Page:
Consciousness is such a strange contraption.  Our perception of the world exists only moment by moment.  The universe constantly sheds order, evolving into states that are ever more probable than the past, which causes time to seem to flow in only one direction. 

Brain nebula by Ivan on Flickr.

A sense of vertigo washes over me whenever I consider the “Boltzmann brain” hypothesis.  This is the speculation that a cloud of dust in outer space, if the molecules were arranged just right, could perceive itself as being identical to your present mind.  The dust cloud could imagine itself to be seeing the same sights as you see now, smelling the same smells, feeling the same textures of the world.  It could perceive itself to possess the same narrative history, a delusion of childhood in the past and goals for its future.

And then, with a wisp of solar wind, the molecules might be rearranged.  The Boltzmann brain would vanish.  The self-perceiving entity would end.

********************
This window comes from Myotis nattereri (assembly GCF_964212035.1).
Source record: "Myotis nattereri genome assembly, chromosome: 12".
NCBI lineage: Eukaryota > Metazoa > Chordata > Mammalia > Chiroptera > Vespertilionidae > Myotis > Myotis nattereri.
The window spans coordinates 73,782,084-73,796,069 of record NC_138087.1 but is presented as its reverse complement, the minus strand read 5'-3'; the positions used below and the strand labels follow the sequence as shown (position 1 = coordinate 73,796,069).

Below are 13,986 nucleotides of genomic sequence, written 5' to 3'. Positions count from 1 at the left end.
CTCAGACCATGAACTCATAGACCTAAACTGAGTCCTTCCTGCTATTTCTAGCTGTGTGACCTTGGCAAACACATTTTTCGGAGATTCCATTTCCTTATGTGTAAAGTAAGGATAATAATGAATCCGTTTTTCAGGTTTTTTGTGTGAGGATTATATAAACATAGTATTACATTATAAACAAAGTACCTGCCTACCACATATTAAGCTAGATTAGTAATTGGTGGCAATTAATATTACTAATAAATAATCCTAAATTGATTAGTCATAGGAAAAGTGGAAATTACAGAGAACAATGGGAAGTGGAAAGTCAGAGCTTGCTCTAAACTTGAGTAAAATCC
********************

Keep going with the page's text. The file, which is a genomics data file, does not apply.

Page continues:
Within our minds, every moment’s now glides seamlessly into the now of the next moment, but it needn’t.  A self-perceiving entity could exist within a single instant.  And even for us humans – whose hippocampal projections allow us to re-experience the past or imagine the future – we would occasionally benefit by introducing intentional discontinuities to our recollection of the world.

Past success makes future success come easier.  If you remember that people have desired you before – even if this memory is mistaken – you’ll carry yourself in a way that makes you seem more desirable in the future.  If an addict remembers saying “no” to a shot – even if this memory is mistaken – it’ll be easier to say “no” next time. 

Our triumphs belong to the same past as our regrets, and we may choose what to remember.  If our life will be improved by the mistake, why not allow our minds the fantasy?  “It almost seems as if you had yielded to those desires.”  The glow, the gaze: remember, body.

In the short story “The Truth of Fact, The Truth of Feeling,” Ted Chiang contrasts situations in which the mutability of memory improves the world with situations in which this mutability makes the world worse.  Memories that reinforce our empathy are the most important to preserve.